Saltfishforty are a fresh and dynamic duo hailing from the Orkney Islands in the north of Scotland. Douglas Montgomery (fiddle/viola) and Brian Cromarty (songs/guitar/mandola) combine the rich traditional music of Orkney with original compositions. The duo have four previous albums to their name: LIVE (2013), Netherbow (2010), Orkney Twister (2005) and Goose Music (2003).
The powerhouse partnership have won a devoted following throughout the UK and beyond, brilliantly transcending the duo format’s conventional confines. Linchpin figures in the currently flourishing revival of Orkney’s traditional music, they unite these deep-rooted sources with an exhilarating breadth of influence and expertise, catalysed by a creative empathy born from decades of friendship. The result is a sound of equally thrilling raw attack and multi-dimensional richness.
A partnership forged back in 2002 – more by accident than design – the two knew each other since primary school, and played together in sessions and various bands, until they were booked in a four-piece for a charity gig, and only the two turned up: “We decided to go on and just make as much noise as two people possibly could – which is kind of how it’s been ever since” they say.
Years later, Saltfishforty have delighted audiences at many of the world’s top folk festivals including Celtic Connections, Cambridge, HebCelt, Shetland, Lorient in Brittany and Canada’s Celtic Colours, as well as touring to the US and throughout Europe. Their focus on Orkney music takes in traditional, contemporary and original material, boldly cross-fertilised with influences from Americana to East European folk, plus a high-octane whiff of heavy metal.
‘Bere’ is Salfishforty’s latest album.
Bere is a six-row barley unique to Orkney. It has been grown in Orkney for thousands of years, and is a staple in the form of bere bannocks and home brewed ale (both most excellent served with saltfish). It’s thought to have been brought to Orkney by the vikings in the 8th century.
A distinct island harvest, synonymous with good home fare, and a nod to their Scandinavian ancestry – the story of bere chimed with the music they grew up with, and the sound and identity they aspire to. They liked the sound of the word too, relating as it does, to the stripped back approach they’ve taken on this album.
The collection of songs and tunes on Bere showcases the diversity of musical influences in our islands. Scottish tunes with a Scandinavian twang, lilting rhythms that reflect the rolling island landscape and gentle dialect. Shot through with hints of jazz, swing and blues. At the centre of a North Atlantic crossroads, Orkney has imported and exported musical influence aplenty. For every tune that made it across the Atlantic, two or three came back. This mixing of genres is integral to the Saltfishforty sound – traditional at heart but with enough grunt to see the band as regulars at both local Rock and Blues festivals.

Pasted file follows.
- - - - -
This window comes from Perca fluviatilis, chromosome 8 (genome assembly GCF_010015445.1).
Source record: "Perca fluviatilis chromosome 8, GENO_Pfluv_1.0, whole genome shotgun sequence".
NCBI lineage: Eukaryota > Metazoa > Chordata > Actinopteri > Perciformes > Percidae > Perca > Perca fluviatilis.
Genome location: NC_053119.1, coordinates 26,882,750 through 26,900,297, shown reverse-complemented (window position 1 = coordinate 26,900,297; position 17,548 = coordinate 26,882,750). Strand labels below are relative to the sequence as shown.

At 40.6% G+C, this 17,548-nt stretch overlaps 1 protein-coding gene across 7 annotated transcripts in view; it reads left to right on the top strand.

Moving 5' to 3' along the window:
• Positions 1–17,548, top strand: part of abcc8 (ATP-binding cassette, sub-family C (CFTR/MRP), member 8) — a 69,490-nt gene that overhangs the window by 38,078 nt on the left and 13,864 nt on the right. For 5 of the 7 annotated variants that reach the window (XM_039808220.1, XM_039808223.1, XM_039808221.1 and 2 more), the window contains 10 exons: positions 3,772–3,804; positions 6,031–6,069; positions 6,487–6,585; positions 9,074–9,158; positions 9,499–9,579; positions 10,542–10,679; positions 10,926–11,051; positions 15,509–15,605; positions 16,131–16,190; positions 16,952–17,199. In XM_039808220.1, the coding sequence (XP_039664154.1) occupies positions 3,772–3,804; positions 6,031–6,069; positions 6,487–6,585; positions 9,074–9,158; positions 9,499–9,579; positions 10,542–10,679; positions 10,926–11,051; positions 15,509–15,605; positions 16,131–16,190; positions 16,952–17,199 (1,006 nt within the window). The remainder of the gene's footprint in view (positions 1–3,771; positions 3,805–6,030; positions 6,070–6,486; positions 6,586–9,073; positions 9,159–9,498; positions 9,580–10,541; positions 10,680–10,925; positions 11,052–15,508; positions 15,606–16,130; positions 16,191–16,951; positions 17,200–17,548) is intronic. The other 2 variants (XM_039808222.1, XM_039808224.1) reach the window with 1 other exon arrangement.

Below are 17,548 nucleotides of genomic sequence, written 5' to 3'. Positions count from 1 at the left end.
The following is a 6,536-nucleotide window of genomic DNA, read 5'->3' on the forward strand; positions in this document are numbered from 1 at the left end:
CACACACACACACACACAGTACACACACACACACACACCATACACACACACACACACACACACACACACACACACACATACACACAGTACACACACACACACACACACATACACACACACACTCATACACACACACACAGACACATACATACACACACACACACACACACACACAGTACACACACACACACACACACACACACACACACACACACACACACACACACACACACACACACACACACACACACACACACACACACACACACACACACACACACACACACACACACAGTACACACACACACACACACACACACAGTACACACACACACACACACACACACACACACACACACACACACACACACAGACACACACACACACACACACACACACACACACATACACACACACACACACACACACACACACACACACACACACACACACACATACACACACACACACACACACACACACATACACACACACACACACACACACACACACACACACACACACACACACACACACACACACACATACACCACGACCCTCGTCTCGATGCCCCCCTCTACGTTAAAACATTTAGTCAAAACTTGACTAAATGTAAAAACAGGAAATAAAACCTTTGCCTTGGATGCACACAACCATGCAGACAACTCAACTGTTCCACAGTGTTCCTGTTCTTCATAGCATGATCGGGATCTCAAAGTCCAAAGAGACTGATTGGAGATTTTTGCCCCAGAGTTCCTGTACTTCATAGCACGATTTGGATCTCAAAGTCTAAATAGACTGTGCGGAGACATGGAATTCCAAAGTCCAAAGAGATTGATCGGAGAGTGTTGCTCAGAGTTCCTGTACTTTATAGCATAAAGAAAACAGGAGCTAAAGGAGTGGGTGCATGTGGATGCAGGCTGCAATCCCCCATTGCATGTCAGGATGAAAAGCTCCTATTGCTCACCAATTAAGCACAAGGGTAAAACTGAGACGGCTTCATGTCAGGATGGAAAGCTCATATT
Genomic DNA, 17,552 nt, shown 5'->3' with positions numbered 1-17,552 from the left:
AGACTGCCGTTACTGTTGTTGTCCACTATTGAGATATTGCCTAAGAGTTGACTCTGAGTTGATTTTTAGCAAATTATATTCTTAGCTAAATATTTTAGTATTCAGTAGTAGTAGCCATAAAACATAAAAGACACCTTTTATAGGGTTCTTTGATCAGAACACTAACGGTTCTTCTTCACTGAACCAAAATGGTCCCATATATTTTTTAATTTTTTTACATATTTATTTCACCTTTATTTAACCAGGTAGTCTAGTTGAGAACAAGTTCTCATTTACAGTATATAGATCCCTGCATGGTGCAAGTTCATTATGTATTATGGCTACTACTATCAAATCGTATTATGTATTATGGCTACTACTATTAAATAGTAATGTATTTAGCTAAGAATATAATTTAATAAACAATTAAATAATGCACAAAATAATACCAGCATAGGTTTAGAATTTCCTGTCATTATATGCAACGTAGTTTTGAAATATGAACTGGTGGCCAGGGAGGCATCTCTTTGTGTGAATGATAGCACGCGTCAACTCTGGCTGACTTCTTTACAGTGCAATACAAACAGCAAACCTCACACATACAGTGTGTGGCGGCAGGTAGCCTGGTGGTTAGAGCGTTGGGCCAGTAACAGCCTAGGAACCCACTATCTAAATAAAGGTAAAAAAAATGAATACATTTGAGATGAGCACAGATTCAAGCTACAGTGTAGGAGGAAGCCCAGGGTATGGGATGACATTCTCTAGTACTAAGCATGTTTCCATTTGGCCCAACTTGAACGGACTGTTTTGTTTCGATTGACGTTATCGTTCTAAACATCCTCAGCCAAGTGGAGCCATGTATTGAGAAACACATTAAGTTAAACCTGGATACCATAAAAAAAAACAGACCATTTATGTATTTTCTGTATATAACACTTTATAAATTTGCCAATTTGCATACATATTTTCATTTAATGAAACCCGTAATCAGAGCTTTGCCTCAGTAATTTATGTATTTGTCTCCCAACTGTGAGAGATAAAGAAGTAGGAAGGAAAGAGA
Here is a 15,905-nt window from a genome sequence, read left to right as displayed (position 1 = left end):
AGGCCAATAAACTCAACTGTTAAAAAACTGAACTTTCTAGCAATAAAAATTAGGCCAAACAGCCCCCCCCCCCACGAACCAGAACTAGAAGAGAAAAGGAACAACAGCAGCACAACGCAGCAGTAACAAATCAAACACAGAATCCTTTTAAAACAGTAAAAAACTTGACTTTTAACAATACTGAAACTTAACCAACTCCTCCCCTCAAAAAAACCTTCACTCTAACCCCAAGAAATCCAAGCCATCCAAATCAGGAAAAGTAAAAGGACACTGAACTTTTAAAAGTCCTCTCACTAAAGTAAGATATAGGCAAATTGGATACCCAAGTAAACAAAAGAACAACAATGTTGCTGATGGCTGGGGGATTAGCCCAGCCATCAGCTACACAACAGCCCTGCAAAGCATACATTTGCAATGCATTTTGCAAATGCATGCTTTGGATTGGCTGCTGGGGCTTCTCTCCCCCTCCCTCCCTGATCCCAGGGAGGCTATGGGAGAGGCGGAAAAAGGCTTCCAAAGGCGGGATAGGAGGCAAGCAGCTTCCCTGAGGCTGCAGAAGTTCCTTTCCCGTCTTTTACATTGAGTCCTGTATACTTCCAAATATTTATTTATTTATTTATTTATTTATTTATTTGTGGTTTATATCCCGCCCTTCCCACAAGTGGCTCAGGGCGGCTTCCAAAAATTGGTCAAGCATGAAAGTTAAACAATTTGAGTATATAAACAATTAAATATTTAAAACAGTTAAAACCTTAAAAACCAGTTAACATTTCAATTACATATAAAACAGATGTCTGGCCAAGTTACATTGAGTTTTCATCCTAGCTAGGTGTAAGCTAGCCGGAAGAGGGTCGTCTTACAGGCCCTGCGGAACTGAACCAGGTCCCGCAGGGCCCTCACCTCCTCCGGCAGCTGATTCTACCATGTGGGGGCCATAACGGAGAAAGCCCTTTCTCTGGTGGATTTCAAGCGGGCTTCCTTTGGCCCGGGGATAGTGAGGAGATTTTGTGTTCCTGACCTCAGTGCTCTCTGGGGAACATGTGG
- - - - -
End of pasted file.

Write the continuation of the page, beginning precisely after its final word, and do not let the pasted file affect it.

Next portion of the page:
Kicking off with one of seven instrumental sets, the opener, Whisky, comprises four favourite reels finishing on a Shooglenifty favourite. Mad is a Strathspey and Reel set, featuring three of Douglas’s compositions, including a tribute to his great uncle, lost 100 years ago in The Great War. Eileen’s is a gentle hornpipe written for Brian’s wife. Birds comprises three original tunes featuring the signature saltfishforty growl, while the Picky set showcases Brian’s shiny new mandolin on a set of Irish jigs
There are five songs on Bere, including a ‘salted’ version of Old Man Luedecke’s Tender is the Night, swing classic You’re Tired of Me and two originals, The Odin Stone – the true story of a monumental act of vandalism on Orkney’s standing stones, and The Jack Snipe: In the 1960s, a retired trawler skipper made a deathbed confession, revealing the fate of the Orkney schooner Jack Snipe and her crew in 1907.
The last album was recorded with a band, so for this one they were keen to get back to basics, to playing as a duo, and to a sound that can be recreated in a concert setting. To that end, they challenged themselves to record the whole thing very quickly (in two days at the fantastic Castlesound Studios in Pencaitland), to capture the immediacy, impact and excitement of their live performance in the studio setting.